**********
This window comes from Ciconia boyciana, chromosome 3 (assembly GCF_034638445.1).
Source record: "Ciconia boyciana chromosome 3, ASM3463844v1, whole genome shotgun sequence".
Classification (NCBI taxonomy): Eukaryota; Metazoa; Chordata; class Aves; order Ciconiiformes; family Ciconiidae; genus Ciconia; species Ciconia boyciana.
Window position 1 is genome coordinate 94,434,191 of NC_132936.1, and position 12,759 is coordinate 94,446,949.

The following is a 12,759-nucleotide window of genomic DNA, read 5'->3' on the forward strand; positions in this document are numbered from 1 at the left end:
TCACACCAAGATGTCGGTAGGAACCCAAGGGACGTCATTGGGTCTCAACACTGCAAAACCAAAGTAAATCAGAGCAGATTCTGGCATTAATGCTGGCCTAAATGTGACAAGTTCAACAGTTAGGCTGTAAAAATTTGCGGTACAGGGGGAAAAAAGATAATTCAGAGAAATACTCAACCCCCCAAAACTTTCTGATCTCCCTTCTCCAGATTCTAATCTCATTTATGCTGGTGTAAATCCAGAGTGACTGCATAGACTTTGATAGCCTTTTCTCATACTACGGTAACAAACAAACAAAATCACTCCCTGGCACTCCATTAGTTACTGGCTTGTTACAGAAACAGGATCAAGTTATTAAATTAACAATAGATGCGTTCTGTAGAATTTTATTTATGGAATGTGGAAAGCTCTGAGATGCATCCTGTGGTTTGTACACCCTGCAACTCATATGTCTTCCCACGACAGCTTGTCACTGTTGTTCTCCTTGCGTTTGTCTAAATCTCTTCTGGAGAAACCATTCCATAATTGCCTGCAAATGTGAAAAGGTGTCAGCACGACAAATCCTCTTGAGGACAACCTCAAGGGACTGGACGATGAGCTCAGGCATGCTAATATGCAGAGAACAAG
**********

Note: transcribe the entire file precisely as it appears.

This window comes from Ciconia boyciana, chromosome 3 (assembly GCF_034638445.1).
Source record: "Ciconia boyciana chromosome 3, ASM3463844v1, whole genome shotgun sequence".
Classification (NCBI taxonomy): Eukaryota; Metazoa; Chordata; class Aves; order Ciconiiformes; family Ciconiidae; genus Ciconia; species Ciconia boyciana.
Window position 1 is genome coordinate 94,434,191 of NC_132936.1, and position 12,759 is coordinate 94,446,949.

The following is a 12,759-nucleotide window of genomic DNA, read 5'->3' on the forward strand; positions in this document are numbered from 1 at the left end:
TCACACCAAGATGTCGGTAGGAACCCAAGGGACGTCATTGGGTCTCAACACTGCAAAACCAAAGTAAATCAGAGCAGATTCTGGCATTAATGCTGGCCTAAATGTGACAAGTTCAACAGTTAGGCTGTAAAAATTTGCGGTACAGGGGGAAAAAAGATAATTCAGAGAAATACTCAACCCCCCAAAACTTTCTGATCTCCCTTCTCCAGATTCTAATCTCATTTATGCTGGTGTAAATCCAGAGTGACTGCATAGACTTTGATAGCCTTTTCTCATACTACGGTAACAAACAAACAAAATCACTCCCTGGCACTCCATTAGTTACTGGCTTGTTACAGAAACAGGATCAAGTTATTAAATTAACAATAGATGCGTTCTGTAGAATTTTATTTATGGAATGTGGAAAGCTCTGAGATGCATCCTGTGGTTTGTACACCCTGCAACTCATATGTCTTCCCACGACAGCTTGTCACTGTTGTTCTCCTTGCGTTTGTCTAAATCTCTTCTGGAGAAACCATTCCATAATTGCCTGCAAATGTGAAAAGGTGTCAGCACGACAAATCCTCTTGAGGACAACCTCAAGGGACTGGACGATGAGCTCAGGCATGCTAATATGCAGAGAACAAG